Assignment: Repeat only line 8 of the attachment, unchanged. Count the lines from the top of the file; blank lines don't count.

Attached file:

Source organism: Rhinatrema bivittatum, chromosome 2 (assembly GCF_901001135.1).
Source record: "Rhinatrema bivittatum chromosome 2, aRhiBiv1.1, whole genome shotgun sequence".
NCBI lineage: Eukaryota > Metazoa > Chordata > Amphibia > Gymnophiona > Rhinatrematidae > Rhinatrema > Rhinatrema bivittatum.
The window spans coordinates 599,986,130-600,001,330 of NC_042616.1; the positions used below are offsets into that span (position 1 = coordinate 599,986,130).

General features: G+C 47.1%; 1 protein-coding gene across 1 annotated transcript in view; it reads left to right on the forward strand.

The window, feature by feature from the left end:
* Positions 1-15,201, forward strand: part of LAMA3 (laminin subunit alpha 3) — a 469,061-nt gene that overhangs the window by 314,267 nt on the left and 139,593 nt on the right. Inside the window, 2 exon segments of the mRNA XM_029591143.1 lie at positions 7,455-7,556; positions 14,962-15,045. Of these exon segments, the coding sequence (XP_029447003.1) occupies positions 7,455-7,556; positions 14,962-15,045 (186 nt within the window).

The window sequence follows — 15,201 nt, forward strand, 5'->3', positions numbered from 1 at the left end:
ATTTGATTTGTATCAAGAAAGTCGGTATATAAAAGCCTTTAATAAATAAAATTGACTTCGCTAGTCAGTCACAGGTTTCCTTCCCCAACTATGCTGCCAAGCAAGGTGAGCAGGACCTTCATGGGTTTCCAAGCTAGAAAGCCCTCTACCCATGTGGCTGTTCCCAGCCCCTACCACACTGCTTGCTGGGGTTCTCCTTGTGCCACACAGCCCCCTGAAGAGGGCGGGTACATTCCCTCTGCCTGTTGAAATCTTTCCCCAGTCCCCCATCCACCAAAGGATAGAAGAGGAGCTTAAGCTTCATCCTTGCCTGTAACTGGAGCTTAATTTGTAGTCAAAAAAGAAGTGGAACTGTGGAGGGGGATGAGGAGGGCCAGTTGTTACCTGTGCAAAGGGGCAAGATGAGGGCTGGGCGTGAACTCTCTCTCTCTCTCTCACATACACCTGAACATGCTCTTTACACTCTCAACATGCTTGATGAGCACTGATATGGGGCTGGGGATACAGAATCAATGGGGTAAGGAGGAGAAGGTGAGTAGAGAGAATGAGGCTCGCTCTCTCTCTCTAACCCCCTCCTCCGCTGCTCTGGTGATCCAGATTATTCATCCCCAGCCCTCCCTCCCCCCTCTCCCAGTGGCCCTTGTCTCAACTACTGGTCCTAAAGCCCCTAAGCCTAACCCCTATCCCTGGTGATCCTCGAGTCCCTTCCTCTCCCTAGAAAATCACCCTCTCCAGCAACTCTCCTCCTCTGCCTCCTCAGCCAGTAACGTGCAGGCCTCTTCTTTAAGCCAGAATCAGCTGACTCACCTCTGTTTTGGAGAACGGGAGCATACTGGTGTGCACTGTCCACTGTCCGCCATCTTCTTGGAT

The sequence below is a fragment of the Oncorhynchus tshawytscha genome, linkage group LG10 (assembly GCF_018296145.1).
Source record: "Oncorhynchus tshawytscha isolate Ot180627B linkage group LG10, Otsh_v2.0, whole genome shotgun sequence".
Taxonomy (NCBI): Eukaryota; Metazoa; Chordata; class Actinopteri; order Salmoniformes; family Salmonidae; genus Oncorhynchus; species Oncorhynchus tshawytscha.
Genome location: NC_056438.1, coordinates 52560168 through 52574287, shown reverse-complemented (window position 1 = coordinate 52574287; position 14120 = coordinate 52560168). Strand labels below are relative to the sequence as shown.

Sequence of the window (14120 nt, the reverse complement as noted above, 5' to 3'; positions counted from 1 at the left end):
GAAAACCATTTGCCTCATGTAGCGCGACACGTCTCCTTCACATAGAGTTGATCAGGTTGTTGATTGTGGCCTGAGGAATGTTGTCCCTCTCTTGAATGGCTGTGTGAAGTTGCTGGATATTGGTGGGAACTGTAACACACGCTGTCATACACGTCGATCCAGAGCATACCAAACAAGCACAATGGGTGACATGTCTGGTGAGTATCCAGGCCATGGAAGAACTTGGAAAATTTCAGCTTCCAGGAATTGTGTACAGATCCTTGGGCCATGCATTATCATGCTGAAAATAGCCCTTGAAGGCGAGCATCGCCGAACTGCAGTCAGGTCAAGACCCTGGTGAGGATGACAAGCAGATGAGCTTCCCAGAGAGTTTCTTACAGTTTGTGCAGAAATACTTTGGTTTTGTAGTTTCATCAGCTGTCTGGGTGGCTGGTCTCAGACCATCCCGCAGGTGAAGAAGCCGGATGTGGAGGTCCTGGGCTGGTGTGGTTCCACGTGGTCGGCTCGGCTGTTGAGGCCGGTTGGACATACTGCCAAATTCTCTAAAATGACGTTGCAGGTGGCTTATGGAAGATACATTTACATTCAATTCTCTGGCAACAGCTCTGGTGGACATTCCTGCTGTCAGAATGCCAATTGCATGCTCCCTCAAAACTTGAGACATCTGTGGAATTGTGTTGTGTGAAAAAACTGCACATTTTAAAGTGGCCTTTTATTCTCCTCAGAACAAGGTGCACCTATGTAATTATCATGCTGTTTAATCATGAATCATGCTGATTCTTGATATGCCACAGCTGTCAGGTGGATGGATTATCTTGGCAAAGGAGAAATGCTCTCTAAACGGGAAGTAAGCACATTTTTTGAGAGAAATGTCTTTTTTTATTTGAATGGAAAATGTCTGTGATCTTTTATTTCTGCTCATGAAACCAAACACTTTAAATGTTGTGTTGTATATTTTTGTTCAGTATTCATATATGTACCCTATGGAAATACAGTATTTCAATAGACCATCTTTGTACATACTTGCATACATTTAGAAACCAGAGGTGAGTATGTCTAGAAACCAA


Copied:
The window sequence follows — 15,201 nt, forward strand, 5'->3', positions numbered from 1 at the left end: